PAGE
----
Friday, February 23, 2007

Using email for interviews is no longer verboten

SACRAMENTO, Calif. - At a roundtable discussion of student and professional journalists today, there were mixed opinions about the use of email in practicing journalism. Several student newspapers and news organizations have absolute NO written in their policy manuals.

Most professionals seem to use email plenty. In some cases, it's the only way to get to people.

In a entry posted here a few days ago,
  • Writing For Money, Feb. 15
  • I wrote about how I used email to contact representatives of the Legislative Analyst's Office about a report I heard them reference on television - a cable broadcast of a legislative hearing.

    If I had needed an answer or clarification of what I heard them say, I would have been quite comfortable using email.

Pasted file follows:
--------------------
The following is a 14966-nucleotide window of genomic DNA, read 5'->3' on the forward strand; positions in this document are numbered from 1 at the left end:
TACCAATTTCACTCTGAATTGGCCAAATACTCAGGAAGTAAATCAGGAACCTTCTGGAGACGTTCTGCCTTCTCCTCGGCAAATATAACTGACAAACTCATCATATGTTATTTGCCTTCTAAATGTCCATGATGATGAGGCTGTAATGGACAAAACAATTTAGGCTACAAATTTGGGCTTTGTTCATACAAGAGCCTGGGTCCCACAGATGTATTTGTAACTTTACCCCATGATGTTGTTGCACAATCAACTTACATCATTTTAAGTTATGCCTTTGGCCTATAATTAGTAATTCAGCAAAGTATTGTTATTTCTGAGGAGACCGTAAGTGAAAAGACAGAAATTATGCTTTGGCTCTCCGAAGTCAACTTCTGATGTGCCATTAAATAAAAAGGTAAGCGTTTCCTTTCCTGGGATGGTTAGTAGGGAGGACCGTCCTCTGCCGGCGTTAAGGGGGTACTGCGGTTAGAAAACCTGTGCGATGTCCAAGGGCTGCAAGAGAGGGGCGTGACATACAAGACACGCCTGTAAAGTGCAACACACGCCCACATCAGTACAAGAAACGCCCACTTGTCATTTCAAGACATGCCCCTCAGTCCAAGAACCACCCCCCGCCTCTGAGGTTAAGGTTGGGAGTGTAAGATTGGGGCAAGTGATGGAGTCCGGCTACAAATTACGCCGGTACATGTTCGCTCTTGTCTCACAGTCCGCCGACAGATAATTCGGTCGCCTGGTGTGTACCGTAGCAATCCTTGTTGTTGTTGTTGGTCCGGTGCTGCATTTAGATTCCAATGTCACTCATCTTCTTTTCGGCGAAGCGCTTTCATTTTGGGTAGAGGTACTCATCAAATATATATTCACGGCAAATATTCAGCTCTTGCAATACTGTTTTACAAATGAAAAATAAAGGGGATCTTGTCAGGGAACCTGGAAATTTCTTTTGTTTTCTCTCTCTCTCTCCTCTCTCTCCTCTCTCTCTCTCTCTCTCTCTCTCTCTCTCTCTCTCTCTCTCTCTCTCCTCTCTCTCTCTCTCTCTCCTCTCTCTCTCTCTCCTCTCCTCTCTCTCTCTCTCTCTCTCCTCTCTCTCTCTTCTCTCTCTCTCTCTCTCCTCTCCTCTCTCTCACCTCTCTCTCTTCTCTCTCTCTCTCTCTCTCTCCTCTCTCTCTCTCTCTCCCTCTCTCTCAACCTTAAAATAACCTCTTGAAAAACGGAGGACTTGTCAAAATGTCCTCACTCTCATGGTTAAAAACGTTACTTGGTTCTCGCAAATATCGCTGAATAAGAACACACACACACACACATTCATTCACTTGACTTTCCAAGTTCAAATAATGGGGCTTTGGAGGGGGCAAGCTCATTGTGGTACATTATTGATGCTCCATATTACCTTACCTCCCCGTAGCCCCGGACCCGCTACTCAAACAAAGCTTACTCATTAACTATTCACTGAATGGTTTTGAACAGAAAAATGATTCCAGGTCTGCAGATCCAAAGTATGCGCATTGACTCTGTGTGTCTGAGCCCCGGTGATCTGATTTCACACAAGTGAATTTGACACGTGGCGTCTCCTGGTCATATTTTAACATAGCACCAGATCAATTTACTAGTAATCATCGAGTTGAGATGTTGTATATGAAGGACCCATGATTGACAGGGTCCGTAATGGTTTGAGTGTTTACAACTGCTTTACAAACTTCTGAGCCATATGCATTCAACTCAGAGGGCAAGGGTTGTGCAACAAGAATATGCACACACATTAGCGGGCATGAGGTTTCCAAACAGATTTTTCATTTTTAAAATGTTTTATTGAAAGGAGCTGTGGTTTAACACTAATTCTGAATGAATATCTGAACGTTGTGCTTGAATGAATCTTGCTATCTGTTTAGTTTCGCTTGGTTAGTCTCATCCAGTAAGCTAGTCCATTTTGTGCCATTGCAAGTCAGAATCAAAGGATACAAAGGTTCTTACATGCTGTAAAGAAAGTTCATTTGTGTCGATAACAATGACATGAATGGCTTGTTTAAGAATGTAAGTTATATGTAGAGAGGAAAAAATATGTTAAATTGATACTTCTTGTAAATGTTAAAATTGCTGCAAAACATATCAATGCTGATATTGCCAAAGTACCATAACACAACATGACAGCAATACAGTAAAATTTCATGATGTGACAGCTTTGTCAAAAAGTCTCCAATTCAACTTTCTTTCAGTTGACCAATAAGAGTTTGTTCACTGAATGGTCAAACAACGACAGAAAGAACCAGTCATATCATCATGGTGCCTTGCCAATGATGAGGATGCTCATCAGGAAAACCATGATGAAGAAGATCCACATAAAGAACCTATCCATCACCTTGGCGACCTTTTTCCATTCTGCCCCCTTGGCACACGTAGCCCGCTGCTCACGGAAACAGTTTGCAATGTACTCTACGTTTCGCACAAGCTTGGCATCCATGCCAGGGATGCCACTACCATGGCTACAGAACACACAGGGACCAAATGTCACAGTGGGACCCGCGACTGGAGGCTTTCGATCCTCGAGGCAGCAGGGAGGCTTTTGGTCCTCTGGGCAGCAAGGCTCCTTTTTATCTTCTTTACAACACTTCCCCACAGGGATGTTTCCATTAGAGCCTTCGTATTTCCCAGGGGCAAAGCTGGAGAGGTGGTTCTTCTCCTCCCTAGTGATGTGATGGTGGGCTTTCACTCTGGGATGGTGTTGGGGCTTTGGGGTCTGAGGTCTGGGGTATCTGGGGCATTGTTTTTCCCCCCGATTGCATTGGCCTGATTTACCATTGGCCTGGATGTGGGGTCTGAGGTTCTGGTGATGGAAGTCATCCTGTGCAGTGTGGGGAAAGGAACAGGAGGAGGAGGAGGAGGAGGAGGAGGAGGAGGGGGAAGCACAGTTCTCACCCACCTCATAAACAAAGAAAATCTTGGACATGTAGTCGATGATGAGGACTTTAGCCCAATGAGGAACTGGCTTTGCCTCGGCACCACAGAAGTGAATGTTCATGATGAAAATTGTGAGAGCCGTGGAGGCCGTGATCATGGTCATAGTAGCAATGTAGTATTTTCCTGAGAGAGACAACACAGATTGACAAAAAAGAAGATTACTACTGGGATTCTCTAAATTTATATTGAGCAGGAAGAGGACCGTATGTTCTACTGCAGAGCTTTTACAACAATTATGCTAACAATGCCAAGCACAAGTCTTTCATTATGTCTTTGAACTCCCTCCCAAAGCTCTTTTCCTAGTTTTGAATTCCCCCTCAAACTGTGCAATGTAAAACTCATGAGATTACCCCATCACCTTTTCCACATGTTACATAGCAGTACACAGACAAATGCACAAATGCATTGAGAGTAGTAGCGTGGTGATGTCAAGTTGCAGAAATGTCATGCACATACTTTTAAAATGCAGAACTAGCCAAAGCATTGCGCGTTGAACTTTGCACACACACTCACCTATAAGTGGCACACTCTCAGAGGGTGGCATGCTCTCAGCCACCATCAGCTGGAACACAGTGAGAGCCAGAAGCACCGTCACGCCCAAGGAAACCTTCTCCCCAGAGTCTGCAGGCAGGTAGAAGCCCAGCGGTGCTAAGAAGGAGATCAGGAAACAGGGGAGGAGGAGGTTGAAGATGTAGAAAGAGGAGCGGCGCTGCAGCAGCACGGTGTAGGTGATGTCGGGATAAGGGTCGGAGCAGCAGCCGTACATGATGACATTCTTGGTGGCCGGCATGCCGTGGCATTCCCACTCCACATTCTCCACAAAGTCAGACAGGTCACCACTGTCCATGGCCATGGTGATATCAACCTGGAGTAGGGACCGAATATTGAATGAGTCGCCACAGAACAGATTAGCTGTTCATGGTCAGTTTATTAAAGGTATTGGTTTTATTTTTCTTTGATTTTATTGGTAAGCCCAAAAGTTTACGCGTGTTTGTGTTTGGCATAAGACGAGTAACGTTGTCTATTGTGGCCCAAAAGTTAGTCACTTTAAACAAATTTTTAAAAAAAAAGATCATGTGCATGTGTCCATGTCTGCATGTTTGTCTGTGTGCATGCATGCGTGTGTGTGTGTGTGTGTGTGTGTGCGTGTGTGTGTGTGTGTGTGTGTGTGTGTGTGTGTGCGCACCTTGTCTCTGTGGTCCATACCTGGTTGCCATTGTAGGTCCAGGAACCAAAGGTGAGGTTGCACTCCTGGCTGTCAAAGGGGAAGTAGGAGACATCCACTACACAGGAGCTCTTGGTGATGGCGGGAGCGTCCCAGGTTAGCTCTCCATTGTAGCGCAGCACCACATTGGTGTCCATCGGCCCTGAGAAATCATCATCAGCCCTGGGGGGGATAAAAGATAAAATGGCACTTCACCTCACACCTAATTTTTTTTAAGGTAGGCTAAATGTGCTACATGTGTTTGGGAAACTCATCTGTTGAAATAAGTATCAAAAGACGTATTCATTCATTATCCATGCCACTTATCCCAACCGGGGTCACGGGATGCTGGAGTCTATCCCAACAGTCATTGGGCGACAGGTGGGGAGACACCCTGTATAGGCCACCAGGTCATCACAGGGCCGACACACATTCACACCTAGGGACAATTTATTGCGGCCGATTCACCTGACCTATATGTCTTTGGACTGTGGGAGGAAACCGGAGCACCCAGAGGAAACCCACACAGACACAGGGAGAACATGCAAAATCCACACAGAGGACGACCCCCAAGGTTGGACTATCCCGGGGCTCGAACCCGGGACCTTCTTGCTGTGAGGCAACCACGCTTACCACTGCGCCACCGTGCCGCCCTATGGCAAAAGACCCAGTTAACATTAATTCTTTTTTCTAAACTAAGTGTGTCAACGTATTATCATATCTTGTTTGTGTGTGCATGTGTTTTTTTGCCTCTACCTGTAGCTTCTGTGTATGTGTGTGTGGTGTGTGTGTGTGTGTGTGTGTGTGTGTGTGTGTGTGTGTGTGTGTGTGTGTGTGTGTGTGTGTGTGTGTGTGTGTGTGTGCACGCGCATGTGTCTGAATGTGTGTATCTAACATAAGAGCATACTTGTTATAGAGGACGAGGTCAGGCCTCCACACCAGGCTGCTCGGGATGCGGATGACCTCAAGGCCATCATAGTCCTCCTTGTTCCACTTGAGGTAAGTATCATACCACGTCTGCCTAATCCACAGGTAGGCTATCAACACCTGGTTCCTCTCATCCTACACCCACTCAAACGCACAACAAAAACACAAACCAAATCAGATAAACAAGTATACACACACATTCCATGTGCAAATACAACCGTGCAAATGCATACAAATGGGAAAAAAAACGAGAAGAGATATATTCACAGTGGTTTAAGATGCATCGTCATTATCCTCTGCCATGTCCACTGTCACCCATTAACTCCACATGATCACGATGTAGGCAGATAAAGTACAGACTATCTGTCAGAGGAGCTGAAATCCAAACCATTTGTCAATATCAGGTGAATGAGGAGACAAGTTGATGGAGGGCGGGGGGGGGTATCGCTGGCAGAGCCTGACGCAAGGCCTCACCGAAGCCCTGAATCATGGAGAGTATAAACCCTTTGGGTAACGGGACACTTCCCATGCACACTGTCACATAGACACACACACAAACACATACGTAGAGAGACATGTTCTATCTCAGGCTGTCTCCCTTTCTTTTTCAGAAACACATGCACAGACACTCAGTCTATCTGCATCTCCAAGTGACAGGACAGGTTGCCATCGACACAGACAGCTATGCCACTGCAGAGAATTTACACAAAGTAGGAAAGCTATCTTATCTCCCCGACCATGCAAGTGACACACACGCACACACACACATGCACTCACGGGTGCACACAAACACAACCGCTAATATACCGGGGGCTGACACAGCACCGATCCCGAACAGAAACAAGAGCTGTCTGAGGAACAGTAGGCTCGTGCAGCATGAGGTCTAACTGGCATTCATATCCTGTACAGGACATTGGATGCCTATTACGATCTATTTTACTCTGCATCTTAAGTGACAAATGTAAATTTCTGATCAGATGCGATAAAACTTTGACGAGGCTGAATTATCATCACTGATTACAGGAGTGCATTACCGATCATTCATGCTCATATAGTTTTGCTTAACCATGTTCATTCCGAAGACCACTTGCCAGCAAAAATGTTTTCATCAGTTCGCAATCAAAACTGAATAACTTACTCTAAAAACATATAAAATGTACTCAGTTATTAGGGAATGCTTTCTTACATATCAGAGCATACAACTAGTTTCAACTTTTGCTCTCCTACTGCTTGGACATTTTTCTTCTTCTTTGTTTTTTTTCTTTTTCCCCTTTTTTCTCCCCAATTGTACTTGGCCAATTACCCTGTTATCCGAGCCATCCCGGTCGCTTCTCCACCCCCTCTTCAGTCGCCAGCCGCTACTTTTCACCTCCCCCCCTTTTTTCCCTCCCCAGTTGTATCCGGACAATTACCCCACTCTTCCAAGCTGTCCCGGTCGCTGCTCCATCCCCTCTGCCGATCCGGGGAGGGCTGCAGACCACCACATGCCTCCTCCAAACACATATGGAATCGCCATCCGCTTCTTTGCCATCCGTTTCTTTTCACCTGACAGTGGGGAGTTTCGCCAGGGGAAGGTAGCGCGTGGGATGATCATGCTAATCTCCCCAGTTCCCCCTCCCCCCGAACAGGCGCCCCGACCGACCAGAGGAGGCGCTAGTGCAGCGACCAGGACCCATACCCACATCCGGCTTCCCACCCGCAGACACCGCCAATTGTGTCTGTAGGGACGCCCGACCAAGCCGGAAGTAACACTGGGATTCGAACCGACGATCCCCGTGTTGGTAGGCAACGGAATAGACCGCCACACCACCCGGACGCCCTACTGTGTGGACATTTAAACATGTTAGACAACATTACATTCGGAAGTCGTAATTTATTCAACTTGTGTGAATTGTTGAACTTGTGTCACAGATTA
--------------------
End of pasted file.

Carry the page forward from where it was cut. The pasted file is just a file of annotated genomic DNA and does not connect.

I use email frequently to track people down and to start conversations. If I have a detailed, complicated question, I know my sources appreciate getting the questions succinctly (I hope) in writing before we talk on the phone.

    And if we don't talk on the phone and they respond by email, they know that whatever material I use, they have a written record of.

    My advice to writers is let common sense prevail. If you ask a question via email and the answer seem odd or untrue, verify it somewhere else. That's just good standard journalism practice no matter where you got information from.

    But don't be shy about using your keyboard as a tool for gathering information. Editors 100 years ago told reporters not to trust a new technology that was becoming widely available then: the telephone.